An anime television series produced by OLM, Inc. began airing in Japan from January 2014 and was a ratings success, boosting the franchise in popularity,[8] and began airing in North America from October 2015.[9][10] An animated film was released in December 2014; with three more films being produced. As of 2016, the game series had shipped 13 million copies worldwide.[11]

Despite not meeting Level-5's expectations in the United States, the franchise still enjoyed a successful U.S. launch, with the original 3DS game selling 400,000 units, as well as toys and an airing of the TV series on Disney XD. However, interest in the Yo-kai Watch franchise steadily declined as The Pokémon Company built hype for its Pokémon Go smartphone game and the seventh installment in the mainline game series, Pokémon Sun and Moon. Although Hasbro still produces and manufactures the Yo-kai Watch toy line in areas such as France and Italy, the line was discontinued in the United States in 2017.The franchise was first thought up as a Doraemon IP, something that could be long lasting over a long period of time. Akihiro Hino, CEO of Level-5, researched extensively what makes a franchise long-lasting, and came up with Yo-kai Watch.[12]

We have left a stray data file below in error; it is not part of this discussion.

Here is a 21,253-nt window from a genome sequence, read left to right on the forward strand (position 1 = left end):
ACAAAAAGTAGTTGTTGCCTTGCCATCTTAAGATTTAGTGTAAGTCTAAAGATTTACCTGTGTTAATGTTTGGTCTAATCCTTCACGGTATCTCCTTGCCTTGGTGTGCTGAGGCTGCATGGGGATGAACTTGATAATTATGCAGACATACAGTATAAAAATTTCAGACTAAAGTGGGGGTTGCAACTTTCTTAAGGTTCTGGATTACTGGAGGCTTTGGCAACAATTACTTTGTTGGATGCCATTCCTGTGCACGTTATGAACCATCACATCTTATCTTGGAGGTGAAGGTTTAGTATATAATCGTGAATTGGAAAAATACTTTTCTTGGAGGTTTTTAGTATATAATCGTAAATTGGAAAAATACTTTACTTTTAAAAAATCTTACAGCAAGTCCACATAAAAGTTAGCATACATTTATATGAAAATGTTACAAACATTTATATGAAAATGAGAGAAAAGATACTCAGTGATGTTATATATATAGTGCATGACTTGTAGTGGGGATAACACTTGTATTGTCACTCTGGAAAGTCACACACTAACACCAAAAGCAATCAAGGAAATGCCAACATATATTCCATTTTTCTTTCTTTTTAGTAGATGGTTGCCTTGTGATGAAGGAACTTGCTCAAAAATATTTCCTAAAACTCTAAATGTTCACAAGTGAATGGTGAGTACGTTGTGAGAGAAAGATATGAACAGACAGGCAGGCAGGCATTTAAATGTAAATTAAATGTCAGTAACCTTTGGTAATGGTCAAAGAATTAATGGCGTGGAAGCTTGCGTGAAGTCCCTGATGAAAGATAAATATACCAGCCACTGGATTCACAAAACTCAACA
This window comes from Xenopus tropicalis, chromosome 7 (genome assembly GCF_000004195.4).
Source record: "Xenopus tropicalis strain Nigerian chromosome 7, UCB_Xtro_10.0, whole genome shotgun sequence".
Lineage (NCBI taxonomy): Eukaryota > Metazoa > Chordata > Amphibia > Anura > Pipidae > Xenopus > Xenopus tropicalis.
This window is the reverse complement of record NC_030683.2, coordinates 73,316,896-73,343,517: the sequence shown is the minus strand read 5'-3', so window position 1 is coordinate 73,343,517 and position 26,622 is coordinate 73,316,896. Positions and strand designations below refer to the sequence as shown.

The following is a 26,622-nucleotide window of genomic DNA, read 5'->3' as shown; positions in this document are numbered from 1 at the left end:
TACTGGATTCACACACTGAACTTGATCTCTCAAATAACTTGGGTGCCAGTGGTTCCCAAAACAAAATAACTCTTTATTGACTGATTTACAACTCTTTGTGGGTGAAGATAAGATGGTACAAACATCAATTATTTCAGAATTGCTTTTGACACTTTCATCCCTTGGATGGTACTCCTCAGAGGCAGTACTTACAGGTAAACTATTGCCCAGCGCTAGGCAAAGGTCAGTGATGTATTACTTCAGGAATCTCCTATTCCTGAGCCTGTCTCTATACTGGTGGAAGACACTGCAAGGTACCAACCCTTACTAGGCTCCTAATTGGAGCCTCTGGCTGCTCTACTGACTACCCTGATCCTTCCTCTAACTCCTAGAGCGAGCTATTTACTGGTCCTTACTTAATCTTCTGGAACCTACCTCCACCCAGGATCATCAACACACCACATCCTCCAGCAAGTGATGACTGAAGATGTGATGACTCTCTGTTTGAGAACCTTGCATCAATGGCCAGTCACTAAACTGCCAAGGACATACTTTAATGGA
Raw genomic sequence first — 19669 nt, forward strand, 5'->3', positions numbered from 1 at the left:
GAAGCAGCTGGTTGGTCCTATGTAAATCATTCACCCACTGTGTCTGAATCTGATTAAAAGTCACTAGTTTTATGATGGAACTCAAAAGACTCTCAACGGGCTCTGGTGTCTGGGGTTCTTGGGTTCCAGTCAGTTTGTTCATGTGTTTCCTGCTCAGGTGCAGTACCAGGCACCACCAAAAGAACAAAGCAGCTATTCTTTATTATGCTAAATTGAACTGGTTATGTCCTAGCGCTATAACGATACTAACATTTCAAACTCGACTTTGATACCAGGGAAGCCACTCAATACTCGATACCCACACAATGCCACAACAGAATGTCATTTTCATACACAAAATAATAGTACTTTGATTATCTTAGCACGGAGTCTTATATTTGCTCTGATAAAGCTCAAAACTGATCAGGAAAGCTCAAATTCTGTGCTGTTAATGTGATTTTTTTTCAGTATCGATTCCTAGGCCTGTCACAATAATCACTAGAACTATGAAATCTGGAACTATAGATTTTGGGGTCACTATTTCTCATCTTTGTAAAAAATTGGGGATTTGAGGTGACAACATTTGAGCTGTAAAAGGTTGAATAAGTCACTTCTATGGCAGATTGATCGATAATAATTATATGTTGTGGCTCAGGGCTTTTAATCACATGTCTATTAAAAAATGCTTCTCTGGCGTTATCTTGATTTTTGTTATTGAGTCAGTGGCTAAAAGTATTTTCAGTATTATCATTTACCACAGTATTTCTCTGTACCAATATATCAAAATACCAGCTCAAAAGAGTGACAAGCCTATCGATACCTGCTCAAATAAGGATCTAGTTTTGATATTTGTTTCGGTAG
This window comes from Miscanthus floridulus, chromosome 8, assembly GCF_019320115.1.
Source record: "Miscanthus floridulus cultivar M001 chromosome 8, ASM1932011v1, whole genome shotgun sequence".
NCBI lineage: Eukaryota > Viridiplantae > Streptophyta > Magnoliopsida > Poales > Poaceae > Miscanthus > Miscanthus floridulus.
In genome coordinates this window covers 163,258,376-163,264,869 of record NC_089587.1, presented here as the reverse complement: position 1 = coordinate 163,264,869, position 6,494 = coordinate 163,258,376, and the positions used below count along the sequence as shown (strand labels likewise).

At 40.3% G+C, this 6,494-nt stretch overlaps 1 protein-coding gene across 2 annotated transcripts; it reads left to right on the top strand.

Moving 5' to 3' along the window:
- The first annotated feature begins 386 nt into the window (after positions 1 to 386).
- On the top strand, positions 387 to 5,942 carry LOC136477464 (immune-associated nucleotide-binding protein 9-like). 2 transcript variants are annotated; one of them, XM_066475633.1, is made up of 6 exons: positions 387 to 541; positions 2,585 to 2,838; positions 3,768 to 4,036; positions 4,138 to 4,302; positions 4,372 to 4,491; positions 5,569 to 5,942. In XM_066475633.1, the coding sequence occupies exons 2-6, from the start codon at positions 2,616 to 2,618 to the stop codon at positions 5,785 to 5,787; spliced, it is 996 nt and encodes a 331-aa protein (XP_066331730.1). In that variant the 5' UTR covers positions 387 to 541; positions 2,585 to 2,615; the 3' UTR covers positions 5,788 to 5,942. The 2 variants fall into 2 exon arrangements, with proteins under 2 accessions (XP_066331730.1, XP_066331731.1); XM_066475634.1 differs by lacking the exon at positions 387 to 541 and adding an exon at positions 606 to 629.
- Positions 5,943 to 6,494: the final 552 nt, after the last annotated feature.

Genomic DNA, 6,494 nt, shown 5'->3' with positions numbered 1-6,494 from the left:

Yo-kai Watch revolves around befriending Yo-kai that are haunting the city. They are based on traditional Japanese yōkai, but often with clever twists. If one befriends a Yo-kai, they get their friendship medal, an object that allows one to summon Yo-kai. With these, they can summon Yo-kai to either fight other Yo-kai, befriend others, or solve everyday tasks.[13]

The basic plot for most of the media is that the main character (either Nate or Katie) obtains a Yo-kai Watch through Whisper, a butler Yo-kai. They then befriend Jibanyan, a cat Yo-kai who haunts an intersection because he thinks his owner from when he was alive named Amy called him lame for getting hit by a truck. During the anime's run, other Yo-kai were introduced.
An anime television series base